Correspondence from Goldsmiths Design’s Charlie Evans, Designer in Residence in Taiwan (I)

This summer, Charlie Evans (2014 BA Design graduate, and currently a Technical Tutor in the Department) is spending two months in Taipei, on a Designers in Residence program for the British Council in Taiwan. Charlie will send us regular correspondence with impressions from his experience; we’re publishing the first of his letters today.

Declaration

For the past six months I’ve been training as a professional wrestler in London. This involved an 8‐week beginner course, 2 months of relatively intense training and diet, two small knee injuries, a small shoulder injury and 2 months of relative inactivity.

Wrestling

In short, I see this process as an examination of (my) gender, focusing on masculinity in its current sociopolitical, economic and ideological state. By immersing myself in the subculture of Professional Wrestling I am able to generate a cartography of masculinity, filtered not simply through the performative, hyper‐real lens of the theatre‐sport itself, but by means of intimate tuition and aspirational construction. Within the context of this research, wrestling becomes a semi‐fictional architectural space that employs a set of critical design tools. These tools can be used to amplify and magnify the performative aspects of gender. Should my proficiency allow, I intend to engage in the (re)construction of gender at a pop‐cultural level via my wrestling moniker, Yosef Kafka: a c***‐kicking late‐Capitalist embodiment of progressive gender politics.

Boys

Design

I carry into the wrasslin’ a growing apathy for design and its current vectors. I find myself asking whether there is oxygen enough within design for my politics and anti‐essentialist position. I find hope in Beatriz/Paul Preciado’s Testo Junkie:

“We live in a punk hypermodernity: it is no longer about discovering the hidden truth in nature, it is about the necessity to specify the cultural, political, and technological processes through which the body as artefact acquires natural status. … [Capitalism] produces mobile ideas, living organs, symbols, desires, chemical reactions, and conditions of the soul … [this] is the invention of a subject and then its global reproduction.”

This passage collides queer and gender politics with design, but significantly (for my work) it foregrounds design and the body. Appropriating this text, I substitute “the body as artefact” for the body as architecture: a constructed (designed) space within which we live.

This is what steers me into this year’s Designers in Residence, Taipei 2016, using this interest in the body to explore one of their four key themes ‐ life quality and health.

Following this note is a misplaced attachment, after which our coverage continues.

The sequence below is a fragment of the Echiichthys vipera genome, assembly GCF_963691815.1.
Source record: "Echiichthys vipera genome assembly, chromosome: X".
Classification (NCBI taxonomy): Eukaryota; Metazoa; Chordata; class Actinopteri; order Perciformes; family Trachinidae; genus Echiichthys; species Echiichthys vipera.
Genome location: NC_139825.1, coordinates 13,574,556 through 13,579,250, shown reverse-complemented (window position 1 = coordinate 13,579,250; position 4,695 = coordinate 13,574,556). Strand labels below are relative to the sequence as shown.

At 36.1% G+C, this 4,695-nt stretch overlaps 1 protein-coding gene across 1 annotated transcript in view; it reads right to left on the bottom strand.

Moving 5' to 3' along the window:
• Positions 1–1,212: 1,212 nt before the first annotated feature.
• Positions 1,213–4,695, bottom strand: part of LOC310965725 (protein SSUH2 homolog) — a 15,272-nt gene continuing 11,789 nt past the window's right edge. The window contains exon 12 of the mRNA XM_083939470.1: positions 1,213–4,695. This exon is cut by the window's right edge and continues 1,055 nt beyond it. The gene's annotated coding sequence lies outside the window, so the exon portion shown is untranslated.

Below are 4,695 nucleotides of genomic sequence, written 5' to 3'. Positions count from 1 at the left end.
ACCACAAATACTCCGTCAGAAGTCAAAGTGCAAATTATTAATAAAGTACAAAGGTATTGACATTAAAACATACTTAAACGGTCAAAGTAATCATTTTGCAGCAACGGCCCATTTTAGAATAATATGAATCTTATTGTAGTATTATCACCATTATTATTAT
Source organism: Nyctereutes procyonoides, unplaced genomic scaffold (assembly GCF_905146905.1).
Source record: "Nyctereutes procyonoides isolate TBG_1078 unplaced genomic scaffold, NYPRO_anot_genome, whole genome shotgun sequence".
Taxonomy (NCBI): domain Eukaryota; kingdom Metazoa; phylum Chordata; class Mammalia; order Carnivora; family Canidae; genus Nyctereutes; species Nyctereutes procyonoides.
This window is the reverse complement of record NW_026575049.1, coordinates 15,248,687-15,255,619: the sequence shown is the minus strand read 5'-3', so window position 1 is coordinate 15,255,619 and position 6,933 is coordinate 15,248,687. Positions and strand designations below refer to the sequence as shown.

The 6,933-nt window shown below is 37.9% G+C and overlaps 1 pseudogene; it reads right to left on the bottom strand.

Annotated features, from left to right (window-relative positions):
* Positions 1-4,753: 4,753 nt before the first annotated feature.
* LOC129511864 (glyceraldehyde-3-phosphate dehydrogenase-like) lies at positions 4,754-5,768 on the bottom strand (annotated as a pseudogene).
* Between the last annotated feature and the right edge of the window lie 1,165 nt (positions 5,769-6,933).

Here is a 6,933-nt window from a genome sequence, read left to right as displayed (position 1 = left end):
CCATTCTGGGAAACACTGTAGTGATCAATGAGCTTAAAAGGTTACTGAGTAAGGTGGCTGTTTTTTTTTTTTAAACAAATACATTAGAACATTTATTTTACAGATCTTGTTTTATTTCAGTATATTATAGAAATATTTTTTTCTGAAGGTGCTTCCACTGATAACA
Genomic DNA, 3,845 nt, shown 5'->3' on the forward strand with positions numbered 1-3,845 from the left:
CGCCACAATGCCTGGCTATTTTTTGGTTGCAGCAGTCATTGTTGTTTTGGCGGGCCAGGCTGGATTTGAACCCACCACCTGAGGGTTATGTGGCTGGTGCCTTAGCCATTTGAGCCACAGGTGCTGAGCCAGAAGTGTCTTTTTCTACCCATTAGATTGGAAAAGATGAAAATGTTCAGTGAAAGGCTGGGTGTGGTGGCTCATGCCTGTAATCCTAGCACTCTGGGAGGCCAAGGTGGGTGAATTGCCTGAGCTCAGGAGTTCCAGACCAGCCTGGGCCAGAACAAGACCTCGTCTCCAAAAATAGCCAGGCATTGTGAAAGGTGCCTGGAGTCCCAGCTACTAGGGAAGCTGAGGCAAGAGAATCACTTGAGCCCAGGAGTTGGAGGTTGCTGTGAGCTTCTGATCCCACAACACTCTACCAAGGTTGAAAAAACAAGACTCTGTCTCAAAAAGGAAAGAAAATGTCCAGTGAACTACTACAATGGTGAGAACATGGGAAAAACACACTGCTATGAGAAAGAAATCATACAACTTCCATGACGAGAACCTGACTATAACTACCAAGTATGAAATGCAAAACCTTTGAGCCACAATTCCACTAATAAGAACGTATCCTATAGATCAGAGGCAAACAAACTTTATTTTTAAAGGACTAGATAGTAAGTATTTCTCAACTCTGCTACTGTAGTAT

Taipei

Having landed a week ago I feel reluctant to make any sweeping judgements or readings, but would like to acknowledge the warm hospitality, openness and friendship being offered here: a characteristic I suspect extends outwards from the center of the culture. Leaving Britain in the shadow of its referendum, I carry with me a lingering shame and coldness for a country neglecting the realities of its decline, into a country of optimism and ascendency, aspiring to share itself with the world.

I see this particularly in the dojo of NTW, a Taiwanese Professional Wrestling promotion who are sharing their Saturday training session with me. The head trainer, Kazuya, is earnest and generous. He frames what we’re doing as an art form. At the end of the session he explains the training focuses on “your heart, spirit, body and skill.” He touches on the difficulties of producing professional wrestling in Taiwan, and also, the group’s passion and commitment for it.

The body sat firmly at the centre of these three hours of intense training, but inseparable from it is the intimacy I experienced here; we helped each other stretch and loosen our bodies, protected each other in performing, validated each other through the mutual exhaustion produced in relation to a shared passion. My loneliness within this foreign city felt most absent in front of 8 strangers, being wrestled to the ground by a man likely twice my bodyweight. R. Tyson Smith described this as the “spectacle of young men striving for a solidarity they are unable or unwilling to find in any of life’s other social realms.” In relation to the residency, maintaining the social aspect of whatever health‐practices I examine, is paramount.